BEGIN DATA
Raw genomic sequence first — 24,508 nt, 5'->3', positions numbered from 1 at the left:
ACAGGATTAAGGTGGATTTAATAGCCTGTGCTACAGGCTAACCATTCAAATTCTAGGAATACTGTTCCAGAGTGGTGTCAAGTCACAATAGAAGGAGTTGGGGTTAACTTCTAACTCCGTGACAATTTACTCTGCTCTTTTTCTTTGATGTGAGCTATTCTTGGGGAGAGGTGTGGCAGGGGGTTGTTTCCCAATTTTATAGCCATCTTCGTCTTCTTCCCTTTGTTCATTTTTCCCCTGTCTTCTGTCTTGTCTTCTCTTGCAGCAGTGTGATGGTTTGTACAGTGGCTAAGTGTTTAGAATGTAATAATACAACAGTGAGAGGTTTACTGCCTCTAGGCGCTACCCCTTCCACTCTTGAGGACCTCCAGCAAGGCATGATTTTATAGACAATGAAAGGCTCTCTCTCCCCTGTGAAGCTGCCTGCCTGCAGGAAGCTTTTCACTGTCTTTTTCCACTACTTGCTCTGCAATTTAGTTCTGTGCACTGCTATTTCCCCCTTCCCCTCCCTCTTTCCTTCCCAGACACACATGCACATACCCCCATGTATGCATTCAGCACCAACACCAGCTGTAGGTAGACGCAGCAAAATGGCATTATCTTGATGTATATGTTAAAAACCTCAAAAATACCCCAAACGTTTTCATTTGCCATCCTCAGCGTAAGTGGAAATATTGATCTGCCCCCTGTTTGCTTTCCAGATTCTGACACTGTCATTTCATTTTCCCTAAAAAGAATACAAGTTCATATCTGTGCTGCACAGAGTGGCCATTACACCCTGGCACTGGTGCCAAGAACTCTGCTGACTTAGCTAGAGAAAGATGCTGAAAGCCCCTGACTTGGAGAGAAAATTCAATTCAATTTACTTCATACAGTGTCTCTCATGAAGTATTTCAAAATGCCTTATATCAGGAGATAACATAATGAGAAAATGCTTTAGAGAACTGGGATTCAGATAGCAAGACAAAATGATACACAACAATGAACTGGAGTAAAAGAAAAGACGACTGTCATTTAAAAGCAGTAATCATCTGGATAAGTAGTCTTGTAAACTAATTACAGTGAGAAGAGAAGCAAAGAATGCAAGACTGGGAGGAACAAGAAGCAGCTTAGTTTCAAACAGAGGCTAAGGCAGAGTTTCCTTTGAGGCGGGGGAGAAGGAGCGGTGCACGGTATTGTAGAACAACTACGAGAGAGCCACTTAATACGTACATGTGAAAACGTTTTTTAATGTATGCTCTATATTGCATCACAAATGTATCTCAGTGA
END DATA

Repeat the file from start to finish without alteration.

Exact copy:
Raw genomic sequence first — 24,508 nt, 5'->3', positions numbered from 1 at the left:
ACAGGATTAAGGTGGATTTAATAGCCTGTGCTACAGGCTAACCATTCAAATTCTAGGAATACTGTTCCAGAGTGGTGTCAAGTCACAATAGAAGGAGTTGGGGTTAACTTCTAACTCCGTGACAATTTACTCTGCTCTTTTTCTTTGATGTGAGCTATTCTTGGGGAGAGGTGTGGCAGGGGGTTGTTTCCCAATTTTATAGCCATCTTCGTCTTCTTCCCTTTGTTCATTTTTCCCCTGTCTTCTGTCTTGTCTTCTCTTGCAGCAGTGTGATGGTTTGTACAGTGGCTAAGTGTTTAGAATGTAATAATACAACAGTGAGAGGTTTACTGCCTCTAGGCGCTACCCCTTCCACTCTTGAGGACCTCCAGCAAGGCATGATTTTATAGACAATGAAAGGCTCTCTCTCCCCTGTGAAGCTGCCTGCCTGCAGGAAGCTTTTCACTGTCTTTTTCCACTACTTGCTCTGCAATTTAGTTCTGTGCACTGCTATTTCCCCCTTCCCCTCCCTCTTTCCTTCCCAGACACACATGCACATACCCCCATGTATGCATTCAGCACCAACACCAGCTGTAGGTAGACGCAGCAAAATGGCATTATCTTGATGTATATGTTAAAAACCTCAAAAATACCCCAAACGTTTTCATTTGCCATCCTCAGCGTAAGTGGAAATATTGATCTGCCCCCTGTTTGCTTTCCAGATTCTGACACTGTCATTTCATTTTCCCTAAAAAGAATACAAGTTCATATCTGTGCTGCACAGAGTGGCCATTACACCCTGGCACTGGTGCCAAGAACTCTGCTGACTTAGCTAGAGAAAGATGCTGAAAGCCCCTGACTTGGAGAGAAAATTCAATTCAATTTACTTCATACAGTGTCTCTCATGAAGTATTTCAAAATGCCTTATATCAGGAGATAACATAATGAGAAAATGCTTTAGAGAACTGGGATTCAGATAGCAAGACAAAATGATACACAACAATGAACTGGAGTAAAAGAAAAGACGACTGTCATTTAAAAGCAGTAATCATCTGGATAAGTAGTCTTGTAAACTAATTACAGTGAGAAGAGAAGCAAAGAATGCAAGACTGGGAGGAACAAGAAGCAGCTTAGTTTCAAACAGAGGCTAAGGCAGAGTTTCCTTTGAGGCGGGGGAGAAGGAGCGGTGCACGGTATTGTAGAACAACTACGAGAGAGCCACTTAATACGTACATGTGAAAACGTTTTTTAATGTATGCTCTATATTGCATCACAAATGTATCTCAGTGA